used for Forward Error Correction to work effectively, even if this requires you to use inferior channels.
The Forward Error Correction (FEC) works more or less like a RAID. So each single Packet will be split into fragments
and a parity fragment. To assemble those packets, the receiving side only needs the parity fragment and all fragments minus one or all original framgents.

Figure 6.6 RuggedVPN Traffic sorting rules list

114

6.0.4 Adding a new rule and modifying a new or existing rule RuggedVPN
Traffic rules work the same way in the new RuggedVPN firmware as they do in the classic firmware, except that there
are no packet size settings.

6.1 Autotuning
6.1.0 Manually adjusting your bandwidth and latency settings
If you are going to set your bandwidth and latency values manually, remember to turn off bandwidth and latency
autotuning by un-ticking the relevant boxes. Youll also want to un-tick Minimize autotuning traffic at this point, as it
will no longer be relevant.
The values you will need to set are:
Maximum allowed latency
If an channels latency is higher than this value, the router will not bond this channel anymore
Optimal latency below
The absolut latency ceiling for services using this channel

Keep in mind
Shared media like cable have fluctuating latencies and available bandwidths
As noted in Chapter 1, latency and bandwidth values are inversely related. If you use less of your
bandwidth, your packets will move faster.

6.1.1 Configuring autotuning


For an overview of the concepts related to autotuning, see section 1.6.2.
Bandwidth and latency autotuning can be enabled or disabled at the Node or the Hub. Both types are applied on the
channel level, not the tunnel level. To access them, navigate to VPN Tunnels [Tunnel name] Tunnel channels
[Channel name].

Advanced configuration

Data comes downstream from the Hub to the Node, and travels upstream from the Node to the Hub. You can only
configure how much data each device sends. Define maximum upstream bandwidth utilization levels at your Node, and
downstream ones at your Hub. Settings for Nodes and Hubs that are connected to each other should be compatible
with one another and the capacity of the channels that make up the VPN tunnel between them.

Whether you are using autotuning or setting your latency values manually, if latency exceeds the appropriate value, the
connection will be considered unstable by the system, change its status to connected stalled, and no longer be used
in the VPN tunnel. Never turn off autotuning for shared media connections (such as mobile data). These will always
experience frequent latency and available bandwidth changes, so their values should be set accordingly, and with
percentages rather than absolute values.

115

Figure 6.7 This is the part of the channel properties menu relevant to this section. For a full list of channel properties,
see section 2.5.1.5.2

Advanced configuration

To apply new bandwidth autotuning settings, navigate to the channel you wish to modify in the menu tree, and click the
plus sign. Open the Performance finetuning submenu for this channel. Select an algorithm in the dropdown menu; see
Table 6.2 for descriptions of your options. Return to the channel menu. Tick the Bandwidth autotuning box, scroll down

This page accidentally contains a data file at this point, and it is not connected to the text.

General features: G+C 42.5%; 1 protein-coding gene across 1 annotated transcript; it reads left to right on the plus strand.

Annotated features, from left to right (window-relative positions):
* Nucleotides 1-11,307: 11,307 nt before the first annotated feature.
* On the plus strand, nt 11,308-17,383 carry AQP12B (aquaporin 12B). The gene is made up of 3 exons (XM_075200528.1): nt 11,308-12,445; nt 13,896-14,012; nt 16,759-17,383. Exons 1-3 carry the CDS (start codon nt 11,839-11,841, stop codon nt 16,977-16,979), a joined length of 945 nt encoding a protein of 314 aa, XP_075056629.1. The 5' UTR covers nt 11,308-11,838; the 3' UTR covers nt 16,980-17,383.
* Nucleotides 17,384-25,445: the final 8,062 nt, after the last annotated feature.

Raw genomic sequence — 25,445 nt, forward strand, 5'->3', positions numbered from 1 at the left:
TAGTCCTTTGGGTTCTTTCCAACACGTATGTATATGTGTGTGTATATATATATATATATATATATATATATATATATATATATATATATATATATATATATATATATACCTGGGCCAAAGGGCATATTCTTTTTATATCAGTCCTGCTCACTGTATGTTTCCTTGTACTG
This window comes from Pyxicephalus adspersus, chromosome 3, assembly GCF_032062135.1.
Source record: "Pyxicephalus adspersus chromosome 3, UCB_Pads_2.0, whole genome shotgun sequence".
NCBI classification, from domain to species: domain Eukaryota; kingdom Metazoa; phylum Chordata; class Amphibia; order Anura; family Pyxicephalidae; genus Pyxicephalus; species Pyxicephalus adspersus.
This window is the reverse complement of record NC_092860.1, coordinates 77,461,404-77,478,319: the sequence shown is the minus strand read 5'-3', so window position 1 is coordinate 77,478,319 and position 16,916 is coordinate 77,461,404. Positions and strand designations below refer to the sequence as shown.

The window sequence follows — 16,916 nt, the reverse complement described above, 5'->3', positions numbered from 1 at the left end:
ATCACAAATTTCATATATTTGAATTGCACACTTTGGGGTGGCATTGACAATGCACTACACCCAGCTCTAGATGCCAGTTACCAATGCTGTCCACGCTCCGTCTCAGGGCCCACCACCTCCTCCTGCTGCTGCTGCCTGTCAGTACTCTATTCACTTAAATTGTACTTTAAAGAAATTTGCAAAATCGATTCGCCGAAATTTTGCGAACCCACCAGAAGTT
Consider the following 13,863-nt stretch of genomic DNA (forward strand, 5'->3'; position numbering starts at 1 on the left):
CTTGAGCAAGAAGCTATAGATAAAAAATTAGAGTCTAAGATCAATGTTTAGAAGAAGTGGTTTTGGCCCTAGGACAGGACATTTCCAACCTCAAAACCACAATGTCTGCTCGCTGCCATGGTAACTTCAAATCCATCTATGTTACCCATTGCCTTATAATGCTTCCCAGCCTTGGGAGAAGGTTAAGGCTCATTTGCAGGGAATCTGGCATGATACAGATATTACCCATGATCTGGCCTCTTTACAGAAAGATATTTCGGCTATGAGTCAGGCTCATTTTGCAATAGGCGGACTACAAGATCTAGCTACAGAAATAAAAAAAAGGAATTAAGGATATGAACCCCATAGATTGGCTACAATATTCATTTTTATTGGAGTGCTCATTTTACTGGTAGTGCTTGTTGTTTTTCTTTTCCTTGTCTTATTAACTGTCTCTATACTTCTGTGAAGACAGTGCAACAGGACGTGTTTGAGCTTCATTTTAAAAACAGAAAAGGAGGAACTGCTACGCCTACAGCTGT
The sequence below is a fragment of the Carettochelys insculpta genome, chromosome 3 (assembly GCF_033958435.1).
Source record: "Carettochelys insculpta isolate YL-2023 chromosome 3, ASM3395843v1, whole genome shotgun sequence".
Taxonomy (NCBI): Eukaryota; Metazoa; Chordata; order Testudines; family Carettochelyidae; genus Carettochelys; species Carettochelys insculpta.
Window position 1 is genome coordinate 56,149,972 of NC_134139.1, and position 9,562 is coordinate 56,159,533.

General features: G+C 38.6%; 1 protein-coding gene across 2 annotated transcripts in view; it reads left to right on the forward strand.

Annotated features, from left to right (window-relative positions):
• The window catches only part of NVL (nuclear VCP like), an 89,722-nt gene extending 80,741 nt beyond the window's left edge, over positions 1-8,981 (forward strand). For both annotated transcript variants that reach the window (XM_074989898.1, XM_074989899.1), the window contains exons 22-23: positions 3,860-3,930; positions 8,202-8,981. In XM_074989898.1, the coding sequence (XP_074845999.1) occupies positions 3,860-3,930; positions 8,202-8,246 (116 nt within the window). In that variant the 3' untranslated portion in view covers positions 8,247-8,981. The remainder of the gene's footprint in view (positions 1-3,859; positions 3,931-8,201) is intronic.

to the bottom of the menu page, click Apply, and then click the Reconnect button in the Channel or module Functions
pane.

116

Bandwidth autotuning algorithm

Algorithm characteristics

Classic

An aggressive method that increases the size of each successive speed


test traffic burst geometrically by adding the Speed test starting value
(the default is 32 bits)

Heuristic

This is the fastest method of tuning your channel, because it increases


test traffic exponentially instead of geometrically. It also begins with
the Speed test starting value.

Passive

This setting does not generate any test traffic. A channel using this
algorithm will not reach its full potential until enough real traffic has
passed through it. Real traffic enables it to establish appropriate values
without running tests. It is primarily used for expensive connections
billed by volume and can be used for videoconferencing or streaming if
the right codecs are used (consult support) and the connection is opened
at least ten minutes before the official start of the conference or stream.

Hybrid

A combination of the passive and heuristic approaches. When this


algorithm is enabled, a fast, bandwidth-hungry speed test is run. After
that test completes, the software switches to a passive approach that
still leaves it room to react to bandwidth oscillations.

Bandwidth autotuning algorithm

Algorithm characteristics

Rapid

This algorithm is designed to be used with Nodes installed in vehicles


traveling at high speeds; these move from radio cell to radio cell so
quickly that there is not much time to run autotuning tests. As a result,
this method does not generate test traffic. The channels full potential
can only be achieved after enough traffic has passed through it to give
the algorithm sufficient data to work with. However, this algorithm
is adapted to work from a very small volume of data. This autotuning
mode is only available if you have licensed the Streaming Optimization feature. In these conditions it is also important to tick the Rapid
Reconnects checkbox, otherwise frequent cell changes may be read as
congestion.

Table 6.2 Autotuning algorithms